Most deep learning training being done on datasets –with perhaps the exception of reinforcement learning–, it is essential to provide a convenient and performant API. The dataset trait is quite similar to the dataset abstract class in PyTorch:

pub trait Dataset<I>: Send + Sync {
    fn get(&self, index: usize) -> Option<I>;
    fn len(&self) -> usize;

The dataset trait assumes a fixed-length set of items that can be randomly accessed in constant time. This is a major difference from datasets that use Apache Arrow underneath to improve streaming performance. Datasets in Burn don't assume how they are going to be accessed; it's just a collection of items.

However, you can compose multiple dataset transformations to lazily obtain what you want with zero pre-processing, so that your training can start instantly!


Transformations in Burn are all lazy and modify one or multiple input datasets. The goal of these transformations is to provide you with the necessary tools so that you can model complex data distributions.

SamplerDatasetSamples items from a dataset. This is a convenient way to model a dataset as a probability distribution of a fixed size.
ShuffledDatasetMaps each input index to a random index, similar to a dataset sampled without replacement.
PartialDatasetReturns a view of the input dataset with a specified range.
MapperDatasetComputes a transformation lazily on the input dataset.
ComposedDatasetComposes multiple datasets together to create a larger one without copying any data.

Let us look at the basic usages of each dataset transform and how they can be composed together. These transforms are lazy by default except when specified, reducing the need for unnecessary intermediate allocations and improving performance. The full documentation of each transform can be found at the API reference.

  • SamplerDataset: This transform can be used to sample items from a dataset with (default) or without replacement. Transform is initialized with a sampling size which can be bigger or smaller than the input dataset size. This is particularly useful in cases where we want to checkpoint larger datasets more often during training and smaller datasets less often as the size of an epoch is now controlled by the sampling size. Sample usage:
type DbPedia = SqliteDataset<DbPediaItem>;
let dataset: DbPedia = HuggingfaceDatasetLoader::new("dbpedia_14")
let dataset = SamplerDataset<DbPedia, DbPediaItem>::new(dataset, 10000);
  • ShuffledDataset: This transform can be used to shuffle the items of a dataset. Particularly useful before splitting the raw dataset into train/test splits. Can be initialized with a seed to ensure reproducibility.
let dataset = ShuffledDataset<DbPedia, DbPediaItem>::with_seed(dataset, 42);
  • PartialDataset: This transform is useful to return a view of the dataset with specified start and end indices. Used to create train/val/test splits. In the example below, we show how to chain ShuffledDataset and PartialDataset to create splits.
// define chained dataset type here for brevity
type PartialData = PartialDataset<ShuffledDataset<DbPedia, DbPediaItem>>;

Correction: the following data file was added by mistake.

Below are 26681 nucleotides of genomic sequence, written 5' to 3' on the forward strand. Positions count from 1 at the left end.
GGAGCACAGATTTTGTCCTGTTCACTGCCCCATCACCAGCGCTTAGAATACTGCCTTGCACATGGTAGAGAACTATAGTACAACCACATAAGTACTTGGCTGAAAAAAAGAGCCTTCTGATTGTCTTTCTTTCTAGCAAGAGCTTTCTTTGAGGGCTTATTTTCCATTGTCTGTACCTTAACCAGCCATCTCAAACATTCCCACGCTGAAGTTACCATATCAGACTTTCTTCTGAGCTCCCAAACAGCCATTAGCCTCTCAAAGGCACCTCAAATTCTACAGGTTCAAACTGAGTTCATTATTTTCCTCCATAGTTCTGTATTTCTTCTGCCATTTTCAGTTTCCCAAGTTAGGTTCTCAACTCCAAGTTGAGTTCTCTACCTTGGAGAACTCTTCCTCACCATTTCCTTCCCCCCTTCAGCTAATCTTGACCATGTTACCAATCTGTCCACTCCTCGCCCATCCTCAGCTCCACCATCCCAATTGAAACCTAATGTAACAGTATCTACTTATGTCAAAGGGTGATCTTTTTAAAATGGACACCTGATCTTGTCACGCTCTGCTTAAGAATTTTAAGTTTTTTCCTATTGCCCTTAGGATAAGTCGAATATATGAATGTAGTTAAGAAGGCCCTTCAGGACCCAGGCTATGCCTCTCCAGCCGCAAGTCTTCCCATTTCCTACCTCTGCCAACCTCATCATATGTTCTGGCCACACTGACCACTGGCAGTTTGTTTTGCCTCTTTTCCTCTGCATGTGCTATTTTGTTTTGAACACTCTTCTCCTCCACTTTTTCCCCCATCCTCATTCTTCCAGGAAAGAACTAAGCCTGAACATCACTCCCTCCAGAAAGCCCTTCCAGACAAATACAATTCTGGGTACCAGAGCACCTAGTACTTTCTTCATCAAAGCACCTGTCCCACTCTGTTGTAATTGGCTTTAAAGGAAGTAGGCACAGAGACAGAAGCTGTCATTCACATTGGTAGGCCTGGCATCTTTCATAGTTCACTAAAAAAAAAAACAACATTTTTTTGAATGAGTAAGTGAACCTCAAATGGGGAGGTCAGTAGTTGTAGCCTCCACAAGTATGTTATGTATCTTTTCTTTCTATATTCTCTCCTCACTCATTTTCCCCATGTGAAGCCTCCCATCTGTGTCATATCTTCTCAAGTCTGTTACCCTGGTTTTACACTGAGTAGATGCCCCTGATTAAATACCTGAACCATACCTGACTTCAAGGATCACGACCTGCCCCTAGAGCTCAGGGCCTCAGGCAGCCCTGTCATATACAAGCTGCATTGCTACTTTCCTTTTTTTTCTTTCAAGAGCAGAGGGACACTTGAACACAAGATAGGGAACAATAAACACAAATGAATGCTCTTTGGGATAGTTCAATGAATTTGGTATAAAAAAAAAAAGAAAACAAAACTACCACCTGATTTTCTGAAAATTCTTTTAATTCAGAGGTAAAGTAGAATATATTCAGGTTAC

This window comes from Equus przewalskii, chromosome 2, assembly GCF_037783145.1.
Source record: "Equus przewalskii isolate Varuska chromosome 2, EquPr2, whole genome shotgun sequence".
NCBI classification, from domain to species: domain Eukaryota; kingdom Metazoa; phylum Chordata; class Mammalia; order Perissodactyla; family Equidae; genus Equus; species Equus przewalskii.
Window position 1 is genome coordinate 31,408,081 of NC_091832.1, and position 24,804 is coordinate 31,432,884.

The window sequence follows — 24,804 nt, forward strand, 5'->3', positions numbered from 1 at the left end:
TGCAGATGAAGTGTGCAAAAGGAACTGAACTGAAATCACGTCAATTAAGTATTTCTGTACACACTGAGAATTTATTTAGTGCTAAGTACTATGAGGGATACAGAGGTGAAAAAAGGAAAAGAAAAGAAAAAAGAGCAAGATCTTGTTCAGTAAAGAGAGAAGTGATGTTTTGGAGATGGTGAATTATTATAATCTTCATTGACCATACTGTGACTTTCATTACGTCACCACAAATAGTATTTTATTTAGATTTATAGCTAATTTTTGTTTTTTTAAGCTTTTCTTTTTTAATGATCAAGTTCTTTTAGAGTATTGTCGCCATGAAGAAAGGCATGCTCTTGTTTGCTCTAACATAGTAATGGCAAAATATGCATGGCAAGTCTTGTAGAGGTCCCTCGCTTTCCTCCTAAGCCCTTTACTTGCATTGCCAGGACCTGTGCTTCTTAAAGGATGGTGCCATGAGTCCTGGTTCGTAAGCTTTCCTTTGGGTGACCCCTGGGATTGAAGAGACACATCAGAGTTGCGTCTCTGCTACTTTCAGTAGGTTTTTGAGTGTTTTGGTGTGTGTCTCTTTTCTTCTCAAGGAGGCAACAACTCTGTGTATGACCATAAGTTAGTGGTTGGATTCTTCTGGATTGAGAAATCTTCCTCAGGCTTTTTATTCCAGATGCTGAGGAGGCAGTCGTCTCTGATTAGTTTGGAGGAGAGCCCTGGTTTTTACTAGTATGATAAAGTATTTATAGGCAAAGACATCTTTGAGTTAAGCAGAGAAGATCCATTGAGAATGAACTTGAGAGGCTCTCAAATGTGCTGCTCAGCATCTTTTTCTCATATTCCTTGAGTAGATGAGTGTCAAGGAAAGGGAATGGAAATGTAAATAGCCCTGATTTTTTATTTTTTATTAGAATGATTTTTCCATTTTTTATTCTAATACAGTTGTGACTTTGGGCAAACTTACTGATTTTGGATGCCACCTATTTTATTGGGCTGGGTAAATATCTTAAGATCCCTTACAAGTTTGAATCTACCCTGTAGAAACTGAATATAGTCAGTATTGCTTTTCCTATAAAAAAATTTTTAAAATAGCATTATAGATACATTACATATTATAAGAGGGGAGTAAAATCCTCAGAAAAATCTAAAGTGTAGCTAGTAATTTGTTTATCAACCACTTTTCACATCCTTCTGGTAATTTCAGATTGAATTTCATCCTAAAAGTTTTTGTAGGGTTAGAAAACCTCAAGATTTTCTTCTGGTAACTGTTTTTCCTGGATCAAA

let dataset_len = dataset.len();
let split == "train"; // or "val"/"test"

let data_split = match split {
            "train" => PartialData::new(dataset, 0, len * 8 / 10), // Get first 80% dataset
            "test" => PartialData::new(dataset, len * 8 / 10, len), // Take remaining 20%
            _ => panic!("Invalid split type"),                     // Handle unexpected split types
  • MapperDataset: This transform is useful to apply a transformation on each of the items of a dataset. Particularly useful for normalization of image data when channel means are known.

  • ComposedDataset: This transform is useful to compose multiple datasets downloaded from multiple sources (say different HuggingfaceDatasetLoader sources) into a single bigger dataset which can be sampled from one source.


There are multiple dataset storage options available for you to choose from. The choice of the dataset to use should be based on the dataset's size as well as its intended purpose.

InMemDatasetIn-memory dataset that uses a vector to store items. Well-suited for smaller datasets.
SqliteDatasetDataset that uses SQLite to index items that can be saved in a simple SQL database file. Well-suited for larger datasets.


For now, there is only one dataset source available with Burn, but more to come!

Hugging Face

You can easily import any Hugging Face dataset with Burn. We use SQLite as the storage to avoid downloading the model each time or starting a Python process. You need to know the format of each item in the dataset beforehand. Here's an example with the dbpedia dataset.

#[derive(Clone, Debug, serde::Serialize, serde::Deserialize)]
pub struct DbPediaItem {
    pub title: String,
    pub content: String,
    pub label: usize,

fn main() {
    let dataset: SqliteDataset<DbPediaItem> = HuggingfaceDatasetLoader::new("dbpedia_14")
        .dataset("train") // The training split.

We see that items must derive serde::Serialize, serde::Deserialize, Clone, and Debug, but those are the only requirements.

What about streaming datasets?

There is no streaming dataset API with Burn, and this is by design! The learner struct will iterate multiple times over the dataset and only checkpoint when done. You can consider the length of the dataset as the number of iterations before performing checkpointing and running the validation. There is nothing stopping you from returning different items even when called with the same index multiple times.